Giles Ji Ungpakorn

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Giles Ji Ungpakorn (Thai: ใจ อึ๊งภากรณ์; rtgsChai Uengphakon; IPA[tɕāj ʔɯ́ŋ.pʰāː.kɔ̄ːn]; born 25 October 1953) is a Thai-British academic and political activist. He formerly worked as an associate professor on the Faculty of Political Science, Chulalongkorn University, before he fled to the United Kingdom after facing a lèse majesté charge in Thailand.

Early life and education[edit]

Giles Ji Ungpakorn is the youngest son of former Bank of Thailand governor and Thammasat University rector Puey Ungpakorn (Thai: ป๋วย อึ๊งภากรณ์, rtgsPuai Uengphakon), and his wife Margaret Smith of London.[1] He holds both Thai and British citizenship.[2] He has two older brothers, Jon Ungpakorn and Peter Ungpakorn. Giles Ungpakorn was educated in England at Sussex and Durham Universities and the School of Oriental and African Studies, University of London before returning to Thailand in 1997.

Political role[edit]

In 2006, after the military staged a coup and revoked the constitution, Ungpakorn led a demonstration by university students in downtown Bangkok.[3] He was later accused of lèse majesté for writing a book called A Coup for the Rich, where he argued that the coup was illegitimate and supported by the king. Ungpakorn is widely known as an activist with the socialist, Turn Left Thailand group.[citation needed].

In February 2007, his English-language academic work A Coup for the Rich was refused distribution by the Chulalongkorn University bookstore. His use of the controversial The King Never Smiles, which he has reviewed and criticised, as a reference was the explanation given by the store manager.[4]

Ji was formally charged with lese majeste in Bangkok on 20 January 2009. He had 20 days to respond to the charges, after which the Thai authorities would decide whether his case would be given to the Thai courts for prosecution. Ji said he was being charged because of the contents of his book A Coup for the Rich, which points out the reasons the coup in Thailand two years prior took place. He fled Thailand in February 2009, returning to the United Kingdom. He stated, "I did not believe I would receive a fair trial."[5]

Ji is a self-declared republican and a vocal opponent of the Thai monarchy and the military.[6] While fleeing Thailand, he wrote Red Siam Manifesto, which explicitly criticised King Bhumibol Adulyadej.[7] He has criticised King Bhumibol for being a "weak, unprincipled" monarch who has never supported democracy, and holds the army, the elites, and the king responsible for supporting the Thammasat University Massacre of 1976.[8][9][10] He has denounced the king's much-touted sufficiency economy, branding it an arrogant commandment for the poor to know their place, while the king is the richest monarch in the world.[9] Ji also declares himself a Marxist.[11] He is a member of the Thai socialist group Turn Left Thailand, which is part of the Trotskyist International Socialist Tendency. Ji is also a Red Shirt and member of Kon Thai UK, a Red Shirt organisation in the UK.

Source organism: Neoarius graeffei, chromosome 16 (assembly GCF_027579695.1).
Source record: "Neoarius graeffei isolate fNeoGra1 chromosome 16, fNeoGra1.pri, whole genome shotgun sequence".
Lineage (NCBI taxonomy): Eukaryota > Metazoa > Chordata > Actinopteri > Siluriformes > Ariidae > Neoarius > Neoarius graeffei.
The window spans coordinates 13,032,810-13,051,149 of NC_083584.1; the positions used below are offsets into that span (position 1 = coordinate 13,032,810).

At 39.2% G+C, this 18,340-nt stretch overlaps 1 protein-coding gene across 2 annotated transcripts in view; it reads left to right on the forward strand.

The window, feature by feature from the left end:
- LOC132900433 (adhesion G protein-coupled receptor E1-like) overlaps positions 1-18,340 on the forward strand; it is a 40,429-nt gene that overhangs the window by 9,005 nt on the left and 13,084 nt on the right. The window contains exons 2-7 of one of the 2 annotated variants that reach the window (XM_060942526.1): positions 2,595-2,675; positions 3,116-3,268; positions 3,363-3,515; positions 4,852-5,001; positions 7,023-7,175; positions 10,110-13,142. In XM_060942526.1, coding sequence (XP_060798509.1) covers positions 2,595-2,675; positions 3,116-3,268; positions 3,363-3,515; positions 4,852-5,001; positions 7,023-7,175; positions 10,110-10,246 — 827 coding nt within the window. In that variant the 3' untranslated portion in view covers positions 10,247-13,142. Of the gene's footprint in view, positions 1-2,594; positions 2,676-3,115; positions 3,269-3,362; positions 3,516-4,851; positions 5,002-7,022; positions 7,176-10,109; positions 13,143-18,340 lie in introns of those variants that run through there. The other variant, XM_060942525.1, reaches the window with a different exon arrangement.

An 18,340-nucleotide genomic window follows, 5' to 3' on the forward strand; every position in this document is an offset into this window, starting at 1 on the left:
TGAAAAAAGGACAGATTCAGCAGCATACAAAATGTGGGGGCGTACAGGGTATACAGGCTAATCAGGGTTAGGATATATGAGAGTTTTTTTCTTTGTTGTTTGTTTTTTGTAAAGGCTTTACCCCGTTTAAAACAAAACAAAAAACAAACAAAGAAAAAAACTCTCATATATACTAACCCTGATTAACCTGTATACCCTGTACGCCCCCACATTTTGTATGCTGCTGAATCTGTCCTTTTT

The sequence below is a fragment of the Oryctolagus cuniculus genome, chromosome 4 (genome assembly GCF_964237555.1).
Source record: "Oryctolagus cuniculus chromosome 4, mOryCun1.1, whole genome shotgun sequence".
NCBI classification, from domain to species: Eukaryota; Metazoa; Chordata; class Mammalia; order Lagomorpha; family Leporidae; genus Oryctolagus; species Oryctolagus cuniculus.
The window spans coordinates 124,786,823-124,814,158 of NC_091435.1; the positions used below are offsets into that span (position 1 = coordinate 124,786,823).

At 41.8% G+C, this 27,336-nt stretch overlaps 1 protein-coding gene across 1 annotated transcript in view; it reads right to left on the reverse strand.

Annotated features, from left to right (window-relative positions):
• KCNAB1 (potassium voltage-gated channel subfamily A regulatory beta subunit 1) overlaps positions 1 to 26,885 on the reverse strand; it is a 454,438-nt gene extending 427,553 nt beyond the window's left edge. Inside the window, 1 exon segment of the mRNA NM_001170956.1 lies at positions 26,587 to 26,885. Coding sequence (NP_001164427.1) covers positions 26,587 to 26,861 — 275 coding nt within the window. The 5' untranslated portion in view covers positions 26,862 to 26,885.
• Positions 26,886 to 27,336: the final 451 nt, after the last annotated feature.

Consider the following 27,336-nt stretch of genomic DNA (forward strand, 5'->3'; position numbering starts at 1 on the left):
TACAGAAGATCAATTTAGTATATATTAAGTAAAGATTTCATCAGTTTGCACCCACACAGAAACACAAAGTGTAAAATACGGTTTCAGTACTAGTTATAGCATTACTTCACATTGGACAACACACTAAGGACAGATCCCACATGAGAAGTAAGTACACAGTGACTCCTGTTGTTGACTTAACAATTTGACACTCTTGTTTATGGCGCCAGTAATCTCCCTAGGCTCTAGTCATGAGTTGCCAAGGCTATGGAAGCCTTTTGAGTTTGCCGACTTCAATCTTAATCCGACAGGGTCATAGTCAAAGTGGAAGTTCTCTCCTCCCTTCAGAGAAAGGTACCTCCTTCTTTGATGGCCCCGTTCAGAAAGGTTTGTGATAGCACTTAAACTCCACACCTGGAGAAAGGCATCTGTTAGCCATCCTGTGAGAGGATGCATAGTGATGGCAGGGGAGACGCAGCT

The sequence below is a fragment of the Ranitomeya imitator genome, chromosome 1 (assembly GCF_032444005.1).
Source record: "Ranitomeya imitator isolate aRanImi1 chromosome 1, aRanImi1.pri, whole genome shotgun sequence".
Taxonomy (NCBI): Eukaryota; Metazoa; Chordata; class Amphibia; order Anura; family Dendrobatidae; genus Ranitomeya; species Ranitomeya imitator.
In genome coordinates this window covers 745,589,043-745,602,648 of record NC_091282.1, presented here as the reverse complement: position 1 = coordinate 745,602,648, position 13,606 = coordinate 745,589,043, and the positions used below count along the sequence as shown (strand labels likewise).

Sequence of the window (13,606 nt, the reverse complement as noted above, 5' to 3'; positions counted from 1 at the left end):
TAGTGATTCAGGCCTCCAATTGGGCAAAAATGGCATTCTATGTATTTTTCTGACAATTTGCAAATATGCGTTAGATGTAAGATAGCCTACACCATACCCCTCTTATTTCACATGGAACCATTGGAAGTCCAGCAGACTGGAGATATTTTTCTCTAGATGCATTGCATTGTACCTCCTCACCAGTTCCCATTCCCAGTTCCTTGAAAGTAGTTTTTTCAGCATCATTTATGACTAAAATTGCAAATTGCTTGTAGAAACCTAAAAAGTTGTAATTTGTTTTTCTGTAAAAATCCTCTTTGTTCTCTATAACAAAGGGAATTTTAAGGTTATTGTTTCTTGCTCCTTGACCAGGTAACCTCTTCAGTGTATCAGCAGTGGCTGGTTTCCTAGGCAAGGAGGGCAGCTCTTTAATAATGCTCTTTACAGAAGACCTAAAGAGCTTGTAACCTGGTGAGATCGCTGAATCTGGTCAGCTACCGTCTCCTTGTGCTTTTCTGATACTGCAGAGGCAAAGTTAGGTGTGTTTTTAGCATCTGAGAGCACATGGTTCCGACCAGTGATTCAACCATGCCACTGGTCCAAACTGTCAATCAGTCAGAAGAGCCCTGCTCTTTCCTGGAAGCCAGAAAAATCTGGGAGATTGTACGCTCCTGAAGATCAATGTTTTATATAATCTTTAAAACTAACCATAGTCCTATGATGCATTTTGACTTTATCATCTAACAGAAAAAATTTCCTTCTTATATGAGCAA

In an opinion piece written for the Asia Sentinel website he discounted the prospects of a successful social and political reform, and has aligned himself with those who are calling for a social revolution to occur in Thailand.[8] Giles has also criticised those who advocate armed struggle.

His latest English language book, Thailand's Crisis and the Fight for Democracy, published in early 2010, is Ji's attempt to explain the present situation in Thailand before the Red Shirt demonstrations and clashes with the military in April and May 2010. A blog with the name "Ugly Truth Thailand" is run under Ji's name. It talks about many controversial topics of Thailand's politics.

References[edit]

  1. ^ Mydans, Seth (2002-08-29). "Oh Blue-Eyed Thais, Flaunt Your Western Genes!". New York Times. Retrieved 17 April 2016. 
  2. ^ Giles Ji Ungpakorn
  3. ^ Huggler, Justin (2006-09-23). "Thai students defy protest ban to demand the return of democracy". The Independent. Archived from the original on November 23, 2008. Retrieved 2010-02-06. 
  4. ^ Subhatra Bhumiprabhas (2008-02-28). "Chula bans second coup book". The Nation. Retrieved 2010-02-06. 
  5. ^ Campbell, Duncan (2009-02-09). "British professor flees Thailand after charge of insulting king". The Guardian. Retrieved 2010-02-06. 
  6. ^ "Opinion: Democracy Suffers in Thailand" (opinion). Asia Sentinel. 2009-09-18. Retrieved 17 April 2016. 
  7. ^ Walker, Andrew; Farrelly, Nicholas (2009-02-20). "Special interview: Giles Ungpakorn, part 1". New Mandala. Retrieved 2010-02-06. 
  8. ^ a b "Soapbox: Da Torpedo's case pushes Thailand back to the Dark Ages" (opinion). Asia Sentinel. 2009-09-03. Retrieved 17 April 2016. 
  9. ^ a b Ungpakorn, Giles Ji (2009-02-10). "Red Siam Manifesto". Asia Sentinel. Retrieved 17 April 2016. 
  10. ^ Ungpakorn, Giles Ji (2009-02-23). "Giles Ungpakorn talk pt1: introduction" (Video). YouTube. SOAS, University of London. Retrieved 17 April 2016. 
  11. ^ Wittayakorn Boonreung (2007-10-30). "Interview with Giles Ungpakorn: politics, coups, elections and the left". Prachatai English. Retrieved 2010-02-06. 

External links[edit]